Last revised by Rohit Sharma on 12 Feb 2024

Gliosarcoma is a classic variant of glioblastoma (along with epithelioid glioblastoma and giant cell glioblastoma) which, although not a distinct diagnosis, remains recognized in the current (2021) WHO classification of CNS tumors as a variant of glioblastoma 9. They are highly malignant (WHO grade 4) primary intra-axial neoplasms with both glial and mesenchymal elements.

The vast majority of gliosarcomas arise from WHO grade 4 astrocytomas (i.e. glioblastoma), however, rarely they can also arise from ependymomas or oligodendrogliomas in which case they can be referred to as ependymosarcomas and oligosarcomas respectively 8.

Peak presentation is around the 6th decade and there is a male predilection (M:F 1.8:1) 1,8. Most tumors are primary but secondary tumors can occur in patients with previously resected glioblastomas or cranial irradiation.

Gliosarcomas are very similar to glioblastomas but with an added sarcomatous component. Although the tumor comprises both glial and mesenchymal elements, there is evidence that both components arise from a solitary precursor cell 8.

They are almost invariably found in the cerebral hemispheres, and there may be slight predilection towards the temporal lobes 1,8.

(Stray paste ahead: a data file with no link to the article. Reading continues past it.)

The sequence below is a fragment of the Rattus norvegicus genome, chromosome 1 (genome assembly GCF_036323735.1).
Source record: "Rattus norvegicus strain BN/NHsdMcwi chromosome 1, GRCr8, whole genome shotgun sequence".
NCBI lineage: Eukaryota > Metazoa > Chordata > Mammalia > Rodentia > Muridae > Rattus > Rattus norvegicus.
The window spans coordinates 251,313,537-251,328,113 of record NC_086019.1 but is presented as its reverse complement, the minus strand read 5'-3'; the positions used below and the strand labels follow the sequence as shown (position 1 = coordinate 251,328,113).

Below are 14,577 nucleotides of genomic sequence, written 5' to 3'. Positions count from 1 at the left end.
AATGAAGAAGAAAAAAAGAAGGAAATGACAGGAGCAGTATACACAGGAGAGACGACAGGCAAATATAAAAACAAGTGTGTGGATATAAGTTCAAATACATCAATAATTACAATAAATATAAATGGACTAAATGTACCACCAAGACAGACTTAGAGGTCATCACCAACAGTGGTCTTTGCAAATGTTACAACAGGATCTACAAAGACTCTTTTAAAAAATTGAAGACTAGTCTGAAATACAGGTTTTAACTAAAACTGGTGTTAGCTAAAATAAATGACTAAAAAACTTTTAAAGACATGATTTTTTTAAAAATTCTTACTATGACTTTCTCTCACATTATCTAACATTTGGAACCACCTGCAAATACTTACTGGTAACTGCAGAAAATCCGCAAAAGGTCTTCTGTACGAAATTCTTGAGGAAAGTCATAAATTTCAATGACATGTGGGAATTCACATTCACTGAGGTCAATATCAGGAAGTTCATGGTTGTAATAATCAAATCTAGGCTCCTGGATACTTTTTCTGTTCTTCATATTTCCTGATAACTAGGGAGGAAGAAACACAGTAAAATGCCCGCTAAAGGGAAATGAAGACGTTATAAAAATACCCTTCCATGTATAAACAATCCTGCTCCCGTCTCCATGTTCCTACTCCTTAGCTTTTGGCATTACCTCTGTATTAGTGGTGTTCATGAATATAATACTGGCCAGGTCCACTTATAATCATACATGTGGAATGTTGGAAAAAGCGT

These tumors vary in appearance depending on the relative amounts of sarcomatous tissue and astrocytic tissue. When the former is dominant, then these lesions appear similar to metastases; well-circumscribed and firm. When the astrocytic component is abundant, then appearances are identical to a glioblastoma 8

Microscopically, these tumors show both an astrocytic component identical to glioblastomas and a sarcomatous component which is varied in differentiation, typically with epithelial components forming squamous tissue or gland-like structures 8. Differentiation into may other types of tissue is also occasionally encountered (cartilage, bone, adipose, muscle) 8

The immunohistochemical features reflect the biphasic microscopy with an astrocytic component (GFAP positive) and the sarcomatous component being evident. 

Almost all gliosarcomas are IDH wild-type. They are, however, PTEN and TP53 mutated and demonstrate CDKN2A deletion. EGFR amplification is usually not present 9.

Gliosarcomas can be very similar to glioblastomas in appearance.  They are usually broad-based peripherally located lesions with possible direct dural invasion or only reactive dural thickening (dural tail3-7.

Gliosarcomas may be seen on CT as a sharply defined (often due to sarcomatous component 5), round or lobulated, hyperdense solid mass. They can have relatively homogeneous contrast enhancement and peritumoral edema.

Reported signal characteristics include:

  • T1: heterogeneous and hypointense mass

  • T2:  heterogeneous signal due to hemorrhagic and necrotic components

  • T1C+ (Gd): thick irregular and rim-like or ring enhancement

On angiography, mixed dural and pial vascular supply may be present 3. Early cortical venous drainage, irregular tumor vessels, and a prominent vascular stain with well-defined tumor margins may also be seen.

As with glioblastomas, this tumor carries a very poor prognosis. Extracranial metastases can occur in up to 30% of cases.

General imaging differential considerations include:

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